Comparison between ICAO PANS-OPS and US TERPS
Aerodrome operating minima (AOM) are calculated by operators based on information supplied by national authorities in their AIPs. This information typically consists of approach and departure procedures which assure safe separation between the aircraft and known obstacles located close to the intended flight path of the procedure in question. The procedures themselves are based on obstacle clearance domains constructed using internationally accepted standards.
Two main sets of procedures exist:
- ICAO Procedures, described in ICAO Doc 8168 Procedures for Air Navigation Services (PANS-OPS). PANS-OPS procedures are the international standard and are used throughout Europe and in many other countries world-wide.
- United States Standard for Terminal Instrument Procedures (TERPS), described in FAA Order No 8260.3C. US TERPS are used in USA and in certain other countries. These include Canada, Korea, Saudi Arabia and Taiwan. Some NATO military procedures are also based on US TERPS standards.
Pilots should be aware that there are differences in obstacle clearance criteria between procedures designed in accordance with ICAO PANS-OPS and US TERPS. This is especially true in respect of Circling Approaches where the assumed radius of turn and minimum obstacle clearance are markedly different (see below).
Both PANS-OPS and US TERPS assume values of minimum visibility available to the pilot at the lowest obstacle clearance altitude (OCA). These values are calculated differently and therefore, may result in different AOM. Table 1 shows the lowest value of visibility assumed by each method:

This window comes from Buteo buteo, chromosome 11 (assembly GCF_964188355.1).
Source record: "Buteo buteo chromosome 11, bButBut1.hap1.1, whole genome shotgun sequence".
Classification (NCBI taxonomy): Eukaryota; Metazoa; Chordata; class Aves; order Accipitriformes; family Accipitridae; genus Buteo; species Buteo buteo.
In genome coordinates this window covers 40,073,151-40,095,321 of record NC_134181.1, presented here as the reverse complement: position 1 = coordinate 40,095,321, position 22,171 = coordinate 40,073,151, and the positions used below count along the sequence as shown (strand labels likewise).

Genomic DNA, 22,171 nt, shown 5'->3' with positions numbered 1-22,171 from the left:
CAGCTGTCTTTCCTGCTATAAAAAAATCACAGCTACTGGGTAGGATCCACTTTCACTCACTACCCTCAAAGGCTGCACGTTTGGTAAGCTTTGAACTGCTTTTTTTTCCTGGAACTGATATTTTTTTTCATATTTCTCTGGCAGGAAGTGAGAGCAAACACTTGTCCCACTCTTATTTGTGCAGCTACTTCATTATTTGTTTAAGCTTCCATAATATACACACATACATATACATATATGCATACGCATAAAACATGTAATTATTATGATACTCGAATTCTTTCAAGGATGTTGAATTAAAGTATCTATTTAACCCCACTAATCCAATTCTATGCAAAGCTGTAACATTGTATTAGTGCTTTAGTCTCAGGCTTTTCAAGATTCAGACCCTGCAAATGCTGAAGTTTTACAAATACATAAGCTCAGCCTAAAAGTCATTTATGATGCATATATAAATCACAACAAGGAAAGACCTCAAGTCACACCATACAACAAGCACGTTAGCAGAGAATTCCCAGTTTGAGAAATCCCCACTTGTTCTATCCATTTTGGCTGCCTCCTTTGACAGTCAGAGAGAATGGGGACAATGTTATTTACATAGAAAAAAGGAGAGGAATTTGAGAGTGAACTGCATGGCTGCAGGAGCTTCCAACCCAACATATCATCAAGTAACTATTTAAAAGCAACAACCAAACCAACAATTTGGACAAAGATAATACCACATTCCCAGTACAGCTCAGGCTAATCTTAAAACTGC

Table 1: Minimum Visibility at OCA
Minimum Obstacle Clearance (MOC)
ICAO PANS-OPS uses a varying MOC which increases with aircraft category as shown in Table 2:
Table 2: Minimum Obstacle Clearance (MOC) - PANS-OPS
The FAA has modified the criteria for circling approach areas via TERPS 8260.3C. The circling approach area has been expanded to provide improved obstacle protection. As a result, circling minima at certain airports may increase significantly.
TERPS 8260.3C - Circling approach areas for approach procedures use the radius distances (in NM) as depicted in Table 3. These distances, dependent on aircraft category, are also based on the circling altitude which accounts for the true airspeed increase with altitude.
Table 3: TERPS 8260.3C - Criteria for circling approach areas
|Circling MDA in feet MSL
|Approach Category and Circling Radius (NM)
|1000 or less
|1001 – 3000
|3001 – 5000
|5001 – 7000
|7001 – 9000
|9001 and above
From May 2, 2013, the FAA started publishing new instrument approach plates that include an enlarged segment of airspace to protect aircraft during circling approaches. The new airspace also offers pilots additional obstacle clearance while considering their MSL altitude above the MDA, which affects true airspeed. The boundaries of protected airspace for circling approaches are defined by arcs drawn from the threshold of each runway at an airport. The higher the speed of the aircraft, the larger the arc. Previous versions of the FAA’s terminal instrument procedures (Terps) used a radius of 1.7 nm from the end of the runway for a Category C aircraft such as a Hawker 800. Under the new criteria that radius will increase by 65 percent, to 2.7 nm. Chart providers U.S. Terminal Procedures and Jeppesen both plan to use new chart symbology to identify the updated approaches. The government plates will show an inverse “C” in a black box in the approach minimums area of the plate, while Jeppesen will use a “C” inside a black diamond. Charts without the new designation will continue to be guided by the old, smaller-radii criteria.